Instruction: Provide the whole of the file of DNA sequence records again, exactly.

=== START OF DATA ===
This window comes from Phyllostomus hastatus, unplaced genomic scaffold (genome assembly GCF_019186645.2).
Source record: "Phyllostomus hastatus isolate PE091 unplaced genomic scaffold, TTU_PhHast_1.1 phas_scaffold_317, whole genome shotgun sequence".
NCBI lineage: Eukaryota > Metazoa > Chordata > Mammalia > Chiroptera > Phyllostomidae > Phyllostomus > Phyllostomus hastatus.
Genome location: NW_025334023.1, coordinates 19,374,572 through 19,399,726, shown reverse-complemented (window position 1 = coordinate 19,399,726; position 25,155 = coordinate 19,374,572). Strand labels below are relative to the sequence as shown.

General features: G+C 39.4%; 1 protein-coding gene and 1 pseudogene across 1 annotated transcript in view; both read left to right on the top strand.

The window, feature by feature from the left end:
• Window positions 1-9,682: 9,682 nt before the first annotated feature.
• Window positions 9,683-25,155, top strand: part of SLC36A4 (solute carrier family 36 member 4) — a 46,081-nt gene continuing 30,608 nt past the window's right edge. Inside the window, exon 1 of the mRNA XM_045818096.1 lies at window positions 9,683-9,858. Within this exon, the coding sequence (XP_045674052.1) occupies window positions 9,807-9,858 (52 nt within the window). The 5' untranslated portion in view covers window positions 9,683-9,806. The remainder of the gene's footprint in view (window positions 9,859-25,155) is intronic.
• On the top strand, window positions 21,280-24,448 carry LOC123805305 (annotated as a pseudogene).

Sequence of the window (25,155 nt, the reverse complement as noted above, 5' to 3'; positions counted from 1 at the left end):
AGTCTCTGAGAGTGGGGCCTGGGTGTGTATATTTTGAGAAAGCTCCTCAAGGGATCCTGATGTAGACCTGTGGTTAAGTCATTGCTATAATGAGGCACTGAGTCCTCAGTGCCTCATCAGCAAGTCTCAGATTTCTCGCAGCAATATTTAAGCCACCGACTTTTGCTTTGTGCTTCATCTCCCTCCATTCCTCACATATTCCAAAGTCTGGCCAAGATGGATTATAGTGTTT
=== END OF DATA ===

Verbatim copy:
This window comes from Phyllostomus hastatus, unplaced genomic scaffold (genome assembly GCF_019186645.2).
Source record: "Phyllostomus hastatus isolate PE091 unplaced genomic scaffold, TTU_PhHast_1.1 phas_scaffold_317, whole genome shotgun sequence".
NCBI lineage: Eukaryota > Metazoa > Chordata > Mammalia > Chiroptera > Phyllostomidae > Phyllostomus > Phyllostomus hastatus.
Genome location: NW_025334023.1, coordinates 19,374,572 through 19,399,726, shown reverse-complemented (window position 1 = coordinate 19,399,726; position 25,155 = coordinate 19,374,572). Strand labels below are relative to the sequence as shown.

General features: G+C 39.4%; 1 protein-coding gene and 1 pseudogene across 1 annotated transcript in view; both read left to right on the top strand.

The window, feature by feature from the left end:
• Window positions 1-9,682: 9,682 nt before the first annotated feature.
• Window positions 9,683-25,155, top strand: part of SLC36A4 (solute carrier family 36 member 4) — a 46,081-nt gene continuing 30,608 nt past the window's right edge. Inside the window, exon 1 of the mRNA XM_045818096.1 lies at window positions 9,683-9,858. Within this exon, the coding sequence (XP_045674052.1) occupies window positions 9,807-9,858 (52 nt within the window). The 5' untranslated portion in view covers window positions 9,683-9,806. The remainder of the gene's footprint in view (window positions 9,859-25,155) is intronic.
• On the top strand, window positions 21,280-24,448 carry LOC123805305 (annotated as a pseudogene).

Sequence of the window (25,155 nt, the reverse complement as noted above, 5' to 3'; positions counted from 1 at the left end):
AGTCTCTGAGAGTGGGGCCTGGGTGTGTATATTTTGAGAAAGCTCCTCAAGGGATCCTGATGTAGACCTGTGGTTAAGTCATTGCTATAATGAGGCACTGAGTCCTCAGTGCCTCATCAGCAAGTCTCAGATTTCTCGCAGCAATATTTAAGCCACCGACTTTTGCTTTGTGCTTCATCTCCCTCCATTCCTCACATATTCCAAAGTCTGGCCAAGATGGATTATAGTGTTT